Dodgers Make Offer To Trevor Hoffman

The Los Angeles Dodgers have made free agent Trevor Hoffman a one-year, $4+ million offer with an option for 2010. The 41-year-old is the all-time saves leader and also has discussed a contract with the Milwaukee Brewers, and is likely to have received a formal offer from them, as well.

Hoffman is intent on reaching 600 saves and won't sign anywhere if he doesn't have the chance to be the closer. The Dodgers are hoping to replace Takashi Saito, whom they non-tendered after he suffered from an elbow injury last season, and buy more time for Jonathan Broxton, who is developing into a closer.

Hoffman, 41, earned 554 of his saves for the Padres. He grew up in Orange County, and his father was a longtime usher at what was then called Anaheim Stadium. Hoffman earned $7.5 million last season. The Padres offered less than $5 million to return in 2009, then rescinded the offer.

He went 3-6 with a 3.77 earned-run average last season, including a 1.59 ERA after the All-Star break and converted 30 of 34 saves but gave up one home run every 5.7 innings, the second-worst ratio of his career.

In an effort to strengthen their bullpen, they also made an offer to former Dodger Dennys Reyes ESPN reported. There are also indications the Dodgers are pursuing a right-handed set-up man and another ex-Dodger Guillermo Mota. They have also contacted the agent for free-agent right-hander Juan Cruz.

Meanwhile, Back to Ramirez
In the most over-reported story of the off-season, the Dodgers and Ramirez are in the third month of a contract stalemate and now the rival Giants are considering whether to extend him a three-year offer -- perhaps for real this time.

The Giants had no interest in Ramirez until recently, the source said, but the signings of shortstop Edgar Renteria and pitchers Randy Johnson, Jeremy Affeldt and Bobby Howry persuaded them they might be one big bat away from winning a weakened National League West.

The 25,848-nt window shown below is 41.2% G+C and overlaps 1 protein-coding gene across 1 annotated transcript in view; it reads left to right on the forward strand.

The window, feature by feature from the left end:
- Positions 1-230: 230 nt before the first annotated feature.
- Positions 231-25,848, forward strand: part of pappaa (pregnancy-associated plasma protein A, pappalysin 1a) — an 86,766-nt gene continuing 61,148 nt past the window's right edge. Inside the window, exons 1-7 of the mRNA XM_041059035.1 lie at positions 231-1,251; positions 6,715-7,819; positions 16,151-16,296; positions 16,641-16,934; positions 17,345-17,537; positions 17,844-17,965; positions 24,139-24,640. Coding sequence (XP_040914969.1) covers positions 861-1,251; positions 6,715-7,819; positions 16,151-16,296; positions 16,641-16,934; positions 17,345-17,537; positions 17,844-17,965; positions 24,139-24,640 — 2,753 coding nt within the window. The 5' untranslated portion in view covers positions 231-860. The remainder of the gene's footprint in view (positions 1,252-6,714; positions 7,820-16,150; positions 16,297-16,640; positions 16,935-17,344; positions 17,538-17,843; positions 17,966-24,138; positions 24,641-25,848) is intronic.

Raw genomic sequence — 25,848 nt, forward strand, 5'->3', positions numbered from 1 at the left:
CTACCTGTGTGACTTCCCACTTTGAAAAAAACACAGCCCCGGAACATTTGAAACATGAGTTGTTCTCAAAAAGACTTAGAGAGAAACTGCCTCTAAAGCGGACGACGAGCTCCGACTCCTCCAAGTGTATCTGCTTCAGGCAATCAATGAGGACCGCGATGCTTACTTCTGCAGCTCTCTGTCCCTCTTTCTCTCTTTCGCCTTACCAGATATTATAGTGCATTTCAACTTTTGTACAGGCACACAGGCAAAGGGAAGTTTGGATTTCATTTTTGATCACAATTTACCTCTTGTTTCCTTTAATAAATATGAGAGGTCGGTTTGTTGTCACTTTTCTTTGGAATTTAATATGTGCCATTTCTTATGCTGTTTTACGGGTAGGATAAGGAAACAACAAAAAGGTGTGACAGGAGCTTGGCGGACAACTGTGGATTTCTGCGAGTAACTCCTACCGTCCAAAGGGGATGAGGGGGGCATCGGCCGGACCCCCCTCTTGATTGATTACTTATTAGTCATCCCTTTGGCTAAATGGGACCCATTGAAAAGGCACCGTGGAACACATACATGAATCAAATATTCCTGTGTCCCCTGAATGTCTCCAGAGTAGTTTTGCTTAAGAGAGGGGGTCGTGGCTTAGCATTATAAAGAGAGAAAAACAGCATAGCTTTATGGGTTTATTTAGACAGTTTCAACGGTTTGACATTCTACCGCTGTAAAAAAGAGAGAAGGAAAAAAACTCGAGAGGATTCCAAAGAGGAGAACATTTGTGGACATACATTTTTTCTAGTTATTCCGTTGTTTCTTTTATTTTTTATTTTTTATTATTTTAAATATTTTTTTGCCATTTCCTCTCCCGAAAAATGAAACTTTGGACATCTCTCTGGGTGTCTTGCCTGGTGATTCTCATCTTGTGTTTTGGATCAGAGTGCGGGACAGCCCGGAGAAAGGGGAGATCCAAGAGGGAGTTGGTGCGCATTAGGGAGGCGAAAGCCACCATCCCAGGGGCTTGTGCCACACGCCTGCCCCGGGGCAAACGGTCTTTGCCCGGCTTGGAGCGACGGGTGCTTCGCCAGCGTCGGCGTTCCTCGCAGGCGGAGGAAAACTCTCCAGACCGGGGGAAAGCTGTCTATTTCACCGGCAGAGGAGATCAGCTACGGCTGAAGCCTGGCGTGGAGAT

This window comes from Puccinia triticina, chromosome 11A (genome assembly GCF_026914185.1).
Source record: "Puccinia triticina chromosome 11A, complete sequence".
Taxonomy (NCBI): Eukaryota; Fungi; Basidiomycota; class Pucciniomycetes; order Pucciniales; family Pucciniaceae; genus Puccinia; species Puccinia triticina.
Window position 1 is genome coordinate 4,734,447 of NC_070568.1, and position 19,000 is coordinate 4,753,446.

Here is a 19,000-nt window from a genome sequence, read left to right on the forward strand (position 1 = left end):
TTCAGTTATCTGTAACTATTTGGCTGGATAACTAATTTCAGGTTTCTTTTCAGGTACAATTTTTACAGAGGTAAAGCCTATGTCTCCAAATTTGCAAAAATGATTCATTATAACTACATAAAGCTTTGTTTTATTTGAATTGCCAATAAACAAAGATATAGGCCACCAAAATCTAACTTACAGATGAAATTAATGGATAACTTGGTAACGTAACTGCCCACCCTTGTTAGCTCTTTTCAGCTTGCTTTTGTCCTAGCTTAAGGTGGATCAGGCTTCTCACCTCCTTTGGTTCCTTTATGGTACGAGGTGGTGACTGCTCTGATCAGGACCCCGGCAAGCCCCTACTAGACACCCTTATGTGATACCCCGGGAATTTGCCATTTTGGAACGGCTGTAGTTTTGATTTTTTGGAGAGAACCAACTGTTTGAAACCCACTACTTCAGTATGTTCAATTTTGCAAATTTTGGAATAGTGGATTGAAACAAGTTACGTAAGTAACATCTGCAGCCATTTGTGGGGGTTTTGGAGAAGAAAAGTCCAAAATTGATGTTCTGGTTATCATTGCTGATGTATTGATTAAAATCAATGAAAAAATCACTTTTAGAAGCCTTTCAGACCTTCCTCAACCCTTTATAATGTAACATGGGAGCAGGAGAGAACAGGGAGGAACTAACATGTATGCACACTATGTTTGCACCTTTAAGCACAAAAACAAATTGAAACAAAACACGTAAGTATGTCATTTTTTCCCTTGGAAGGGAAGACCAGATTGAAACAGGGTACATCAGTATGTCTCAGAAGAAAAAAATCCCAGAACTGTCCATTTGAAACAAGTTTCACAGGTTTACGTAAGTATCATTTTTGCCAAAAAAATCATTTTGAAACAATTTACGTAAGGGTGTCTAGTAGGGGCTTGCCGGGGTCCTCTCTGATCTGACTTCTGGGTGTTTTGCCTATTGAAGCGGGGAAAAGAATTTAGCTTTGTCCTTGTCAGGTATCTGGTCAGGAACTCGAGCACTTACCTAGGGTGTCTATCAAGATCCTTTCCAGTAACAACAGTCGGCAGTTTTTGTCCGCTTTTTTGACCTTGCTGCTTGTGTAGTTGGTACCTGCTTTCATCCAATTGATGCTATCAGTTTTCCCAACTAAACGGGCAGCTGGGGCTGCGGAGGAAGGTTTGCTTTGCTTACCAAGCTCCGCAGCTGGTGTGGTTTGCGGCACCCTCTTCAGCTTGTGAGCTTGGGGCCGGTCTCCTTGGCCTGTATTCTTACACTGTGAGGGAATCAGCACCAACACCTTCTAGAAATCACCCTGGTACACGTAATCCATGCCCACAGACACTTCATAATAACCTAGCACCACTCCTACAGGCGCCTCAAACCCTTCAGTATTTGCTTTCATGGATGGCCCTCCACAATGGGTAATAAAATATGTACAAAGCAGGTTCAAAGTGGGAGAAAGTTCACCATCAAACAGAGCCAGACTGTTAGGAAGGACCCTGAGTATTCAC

"It's actually not what we're looking for," San Francisco General Manager Brian Sabean told XM Radio, "except that he's such a profound middle-of-the-order hitter, which we need."

Joe Sheehan of Baseball Prospectus, compares Ramirez with another holdout, Jody Reed.

Sheehan said the Dodgers probably could sell another 2,000 season seats if they do sign Ramirez which would translate into about $7.5 million in gross revenue.

Despite the two great months for the Dodgers and the perception that he carried them to the postseason, the gap between where the market sits for corner outfielders who can hit but not field—$8 million to $10 million per season for a three-year deal—and the current set of rumors on Ramirez is too wide to be ignored.

Abreu and Dunn are still available and would cost about half of the $25 million that the Dodgers had offered Ramirez after the season ended last year. A reasonable estimate would be approximately $16 million per season on a three-year contract, plus an option on a fourth year.

It won't quite rise to the level of Jody Reed, but right now, it seems that Ramirez left money on the table by not taking the first offer — two years and $45 million — made back in November.

Dodger Blue Notes-- The Phillies signed free agent P Chan Ho Park to a 1 year, $2.5 million contract. Park says he still wants to be a starter. ...The Yankees signed SS Angel Berroa and P Jason Johnson to minor league contracts.

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